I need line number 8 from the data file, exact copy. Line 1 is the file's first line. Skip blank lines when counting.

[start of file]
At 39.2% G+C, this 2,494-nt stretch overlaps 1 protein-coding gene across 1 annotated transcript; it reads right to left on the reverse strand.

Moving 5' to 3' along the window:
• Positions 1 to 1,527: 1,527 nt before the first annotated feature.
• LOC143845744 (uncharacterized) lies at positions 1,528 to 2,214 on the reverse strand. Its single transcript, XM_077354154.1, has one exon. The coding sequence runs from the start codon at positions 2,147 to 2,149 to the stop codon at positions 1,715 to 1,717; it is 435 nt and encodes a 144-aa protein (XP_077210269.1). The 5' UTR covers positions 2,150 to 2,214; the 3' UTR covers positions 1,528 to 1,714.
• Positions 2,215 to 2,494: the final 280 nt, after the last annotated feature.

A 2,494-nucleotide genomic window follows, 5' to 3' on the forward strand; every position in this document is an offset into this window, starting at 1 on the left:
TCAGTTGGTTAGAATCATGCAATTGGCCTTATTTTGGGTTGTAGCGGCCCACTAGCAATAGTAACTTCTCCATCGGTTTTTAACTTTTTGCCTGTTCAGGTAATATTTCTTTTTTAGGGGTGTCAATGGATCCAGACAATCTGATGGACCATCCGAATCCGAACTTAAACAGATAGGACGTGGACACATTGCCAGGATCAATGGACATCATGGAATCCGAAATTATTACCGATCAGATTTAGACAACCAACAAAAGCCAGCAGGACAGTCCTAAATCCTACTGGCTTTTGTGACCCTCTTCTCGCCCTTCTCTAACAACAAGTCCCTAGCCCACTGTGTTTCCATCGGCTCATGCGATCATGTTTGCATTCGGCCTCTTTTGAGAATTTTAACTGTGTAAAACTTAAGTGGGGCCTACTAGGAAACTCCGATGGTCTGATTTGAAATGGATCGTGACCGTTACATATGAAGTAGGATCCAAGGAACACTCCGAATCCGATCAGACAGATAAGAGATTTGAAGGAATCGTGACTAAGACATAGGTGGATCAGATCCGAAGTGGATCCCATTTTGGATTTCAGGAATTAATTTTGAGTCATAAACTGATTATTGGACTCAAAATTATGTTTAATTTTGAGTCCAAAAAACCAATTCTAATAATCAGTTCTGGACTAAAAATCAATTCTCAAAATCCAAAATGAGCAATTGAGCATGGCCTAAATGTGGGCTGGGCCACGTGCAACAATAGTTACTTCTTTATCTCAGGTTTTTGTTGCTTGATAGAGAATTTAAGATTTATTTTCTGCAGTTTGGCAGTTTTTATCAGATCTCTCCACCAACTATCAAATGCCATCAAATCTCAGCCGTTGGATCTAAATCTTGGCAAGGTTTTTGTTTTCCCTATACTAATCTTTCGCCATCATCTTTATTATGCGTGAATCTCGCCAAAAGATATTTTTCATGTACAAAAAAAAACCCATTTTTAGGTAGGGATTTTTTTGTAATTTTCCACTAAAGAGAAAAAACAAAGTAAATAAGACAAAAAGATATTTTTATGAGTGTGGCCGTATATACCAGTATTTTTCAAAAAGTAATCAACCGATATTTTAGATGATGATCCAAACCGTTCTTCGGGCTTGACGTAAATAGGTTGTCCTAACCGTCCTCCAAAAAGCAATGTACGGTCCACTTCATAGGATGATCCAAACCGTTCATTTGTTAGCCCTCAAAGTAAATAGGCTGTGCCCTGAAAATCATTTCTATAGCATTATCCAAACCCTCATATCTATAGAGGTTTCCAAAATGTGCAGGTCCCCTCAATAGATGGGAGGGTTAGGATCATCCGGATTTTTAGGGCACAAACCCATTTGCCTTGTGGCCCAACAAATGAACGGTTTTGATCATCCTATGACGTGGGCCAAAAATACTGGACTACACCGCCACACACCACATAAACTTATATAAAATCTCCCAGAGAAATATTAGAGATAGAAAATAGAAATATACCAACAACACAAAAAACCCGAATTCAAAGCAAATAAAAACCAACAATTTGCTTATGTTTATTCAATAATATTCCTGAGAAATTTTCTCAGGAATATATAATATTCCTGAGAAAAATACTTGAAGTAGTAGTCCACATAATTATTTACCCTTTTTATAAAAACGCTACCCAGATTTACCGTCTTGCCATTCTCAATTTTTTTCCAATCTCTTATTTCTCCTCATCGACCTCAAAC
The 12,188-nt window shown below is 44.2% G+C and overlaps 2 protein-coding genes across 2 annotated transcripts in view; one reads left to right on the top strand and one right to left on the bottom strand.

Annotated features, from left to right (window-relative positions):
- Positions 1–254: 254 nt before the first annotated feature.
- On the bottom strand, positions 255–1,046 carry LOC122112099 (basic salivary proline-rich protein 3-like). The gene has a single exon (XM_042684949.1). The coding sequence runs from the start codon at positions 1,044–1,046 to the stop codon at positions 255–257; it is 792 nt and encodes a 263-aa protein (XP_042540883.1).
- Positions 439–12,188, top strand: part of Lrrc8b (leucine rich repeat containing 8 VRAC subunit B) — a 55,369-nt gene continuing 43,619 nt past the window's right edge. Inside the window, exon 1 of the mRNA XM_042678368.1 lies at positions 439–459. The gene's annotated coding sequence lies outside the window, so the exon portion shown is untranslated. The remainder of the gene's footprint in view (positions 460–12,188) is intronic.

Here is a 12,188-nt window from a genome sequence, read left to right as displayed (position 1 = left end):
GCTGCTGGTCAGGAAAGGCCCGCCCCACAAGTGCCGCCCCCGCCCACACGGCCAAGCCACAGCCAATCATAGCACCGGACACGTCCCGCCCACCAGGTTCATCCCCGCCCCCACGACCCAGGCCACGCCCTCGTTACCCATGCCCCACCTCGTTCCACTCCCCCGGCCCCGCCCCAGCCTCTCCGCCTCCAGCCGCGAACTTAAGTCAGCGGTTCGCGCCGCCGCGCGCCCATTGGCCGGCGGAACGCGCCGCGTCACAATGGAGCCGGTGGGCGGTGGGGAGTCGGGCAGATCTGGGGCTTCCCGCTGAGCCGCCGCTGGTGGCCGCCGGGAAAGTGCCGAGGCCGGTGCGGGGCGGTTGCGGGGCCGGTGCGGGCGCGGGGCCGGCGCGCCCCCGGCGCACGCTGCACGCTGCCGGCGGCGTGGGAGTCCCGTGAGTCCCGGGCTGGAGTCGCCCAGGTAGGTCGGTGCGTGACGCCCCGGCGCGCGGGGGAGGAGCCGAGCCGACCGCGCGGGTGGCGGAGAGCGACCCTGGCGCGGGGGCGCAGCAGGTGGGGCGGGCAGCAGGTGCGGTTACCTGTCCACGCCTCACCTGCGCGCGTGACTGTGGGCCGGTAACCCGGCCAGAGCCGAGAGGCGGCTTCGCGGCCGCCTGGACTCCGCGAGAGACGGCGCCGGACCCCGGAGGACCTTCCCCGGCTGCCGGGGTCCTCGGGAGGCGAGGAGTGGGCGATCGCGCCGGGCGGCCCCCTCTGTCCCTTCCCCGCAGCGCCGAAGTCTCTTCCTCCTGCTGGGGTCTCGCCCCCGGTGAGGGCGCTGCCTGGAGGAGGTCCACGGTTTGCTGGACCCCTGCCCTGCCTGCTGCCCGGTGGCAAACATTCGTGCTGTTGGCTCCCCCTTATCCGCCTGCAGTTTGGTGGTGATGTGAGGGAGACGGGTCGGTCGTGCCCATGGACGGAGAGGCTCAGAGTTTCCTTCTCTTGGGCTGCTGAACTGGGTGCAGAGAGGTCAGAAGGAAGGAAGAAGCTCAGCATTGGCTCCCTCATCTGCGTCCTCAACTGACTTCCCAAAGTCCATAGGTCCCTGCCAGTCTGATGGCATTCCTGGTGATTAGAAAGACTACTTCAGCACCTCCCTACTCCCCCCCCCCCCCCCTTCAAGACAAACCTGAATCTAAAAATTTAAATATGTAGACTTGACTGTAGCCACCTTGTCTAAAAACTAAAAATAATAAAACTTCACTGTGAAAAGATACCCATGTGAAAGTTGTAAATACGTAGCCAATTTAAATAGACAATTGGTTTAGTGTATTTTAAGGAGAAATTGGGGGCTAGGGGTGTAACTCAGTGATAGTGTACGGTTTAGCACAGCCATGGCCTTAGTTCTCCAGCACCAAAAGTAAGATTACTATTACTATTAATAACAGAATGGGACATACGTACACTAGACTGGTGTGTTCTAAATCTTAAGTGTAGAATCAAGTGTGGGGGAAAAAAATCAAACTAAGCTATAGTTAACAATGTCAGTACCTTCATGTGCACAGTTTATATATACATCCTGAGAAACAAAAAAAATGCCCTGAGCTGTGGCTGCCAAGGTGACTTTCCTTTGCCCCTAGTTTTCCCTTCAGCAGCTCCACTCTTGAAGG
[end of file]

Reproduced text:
The 12,188-nt window shown below is 44.2% G+C and overlaps 2 protein-coding genes across 2 annotated transcripts in view; one reads left to right on the top strand and one right to left on the bottom strand.